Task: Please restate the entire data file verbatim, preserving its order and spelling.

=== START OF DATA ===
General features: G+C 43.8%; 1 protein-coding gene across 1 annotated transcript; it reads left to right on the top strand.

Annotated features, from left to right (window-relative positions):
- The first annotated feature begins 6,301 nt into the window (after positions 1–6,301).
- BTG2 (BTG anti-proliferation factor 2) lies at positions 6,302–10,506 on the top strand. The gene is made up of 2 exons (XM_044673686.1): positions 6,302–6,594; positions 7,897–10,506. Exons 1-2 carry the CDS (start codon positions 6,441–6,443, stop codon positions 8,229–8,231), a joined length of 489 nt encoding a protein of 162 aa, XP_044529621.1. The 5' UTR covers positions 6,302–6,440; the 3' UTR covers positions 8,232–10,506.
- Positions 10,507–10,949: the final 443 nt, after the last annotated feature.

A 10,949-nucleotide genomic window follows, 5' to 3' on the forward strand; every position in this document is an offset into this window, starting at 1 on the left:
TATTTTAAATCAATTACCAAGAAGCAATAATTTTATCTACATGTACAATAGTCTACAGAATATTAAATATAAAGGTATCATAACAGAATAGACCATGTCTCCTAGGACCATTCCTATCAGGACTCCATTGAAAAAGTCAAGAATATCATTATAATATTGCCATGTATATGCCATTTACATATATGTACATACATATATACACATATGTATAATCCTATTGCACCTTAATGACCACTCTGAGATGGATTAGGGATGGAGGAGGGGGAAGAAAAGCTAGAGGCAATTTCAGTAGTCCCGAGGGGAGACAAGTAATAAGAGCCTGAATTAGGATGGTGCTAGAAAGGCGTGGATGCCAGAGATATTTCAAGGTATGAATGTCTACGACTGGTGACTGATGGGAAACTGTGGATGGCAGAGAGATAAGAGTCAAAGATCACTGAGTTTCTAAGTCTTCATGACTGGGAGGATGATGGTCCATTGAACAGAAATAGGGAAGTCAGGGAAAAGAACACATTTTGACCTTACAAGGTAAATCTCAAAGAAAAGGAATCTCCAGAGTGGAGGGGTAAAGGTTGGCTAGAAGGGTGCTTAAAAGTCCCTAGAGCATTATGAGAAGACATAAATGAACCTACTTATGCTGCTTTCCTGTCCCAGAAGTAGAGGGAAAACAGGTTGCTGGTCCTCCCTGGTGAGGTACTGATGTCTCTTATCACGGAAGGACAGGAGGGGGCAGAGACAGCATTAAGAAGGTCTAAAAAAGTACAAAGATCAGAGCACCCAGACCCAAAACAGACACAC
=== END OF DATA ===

General features: G+C 43.8%; 1 protein-coding gene across 1 annotated transcript; it reads left to right on the top strand.

Annotated features, from left to right (window-relative positions):
- The first annotated feature begins 6,301 nt into the window (after positions 1–6,301).
- BTG2 (BTG anti-proliferation factor 2) lies at positions 6,302–10,506 on the top strand. The gene is made up of 2 exons (XM_044673686.1): positions 6,302–6,594; positions 7,897–10,506. Exons 1-2 carry the CDS (start codon positions 6,441–6,443, stop codon positions 8,229–8,231), a joined length of 489 nt encoding a protein of 162 aa, XP_044529621.1. The 5' UTR covers positions 6,302–6,440; the 3' UTR covers positions 8,232–10,506.
- Positions 10,507–10,949: the final 443 nt, after the last annotated feature.

A 10,949-nucleotide genomic window follows, 5' to 3' on the forward strand; every position in this document is an offset into this window, starting at 1 on the left:
TATTTTAAATCAATTACCAAGAAGCAATAATTTTATCTACATGTACAATAGTCTACAGAATATTAAATATAAAGGTATCATAACAGAATAGACCATGTCTCCTAGGACCATTCCTATCAGGACTCCATTGAAAAAGTCAAGAATATCATTATAATATTGCCATGTATATGCCATTTACATATATGTACATACATATATACACATATGTATAATCCTATTGCACCTTAATGACCACTCTGAGATGGATTAGGGATGGAGGAGGGGGAAGAAAAGCTAGAGGCAATTTCAGTAGTCCCGAGGGGAGACAAGTAATAAGAGCCTGAATTAGGATGGTGCTAGAAAGGCGTGGATGCCAGAGATATTTCAAGGTATGAATGTCTACGACTGGTGACTGATGGGAAACTGTGGATGGCAGAGAGATAAGAGTCAAAGATCACTGAGTTTCTAAGTCTTCATGACTGGGAGGATGATGGTCCATTGAACAGAAATAGGGAAGTCAGGGAAAAGAACACATTTTGACCTTACAAGGTAAATCTCAAAGAAAAGGAATCTCCAGAGTGGAGGGGTAAAGGTTGGCTAGAAGGGTGCTTAAAAGTCCCTAGAGCATTATGAGAAGACATAAATGAACCTACTTATGCTGCTTTCCTGTCCCAGAAGTAGAGGGAAAACAGGTTGCTGGTCCTCCCTGGTGAGGTACTGATGTCTCTTATCACGGAAGGACAGGAGGGGGCAGAGACAGCATTAAGAAGGTCTAAAAAAGTACAAAGATCAGAGCACCCAGACCCAAAACAGACACAC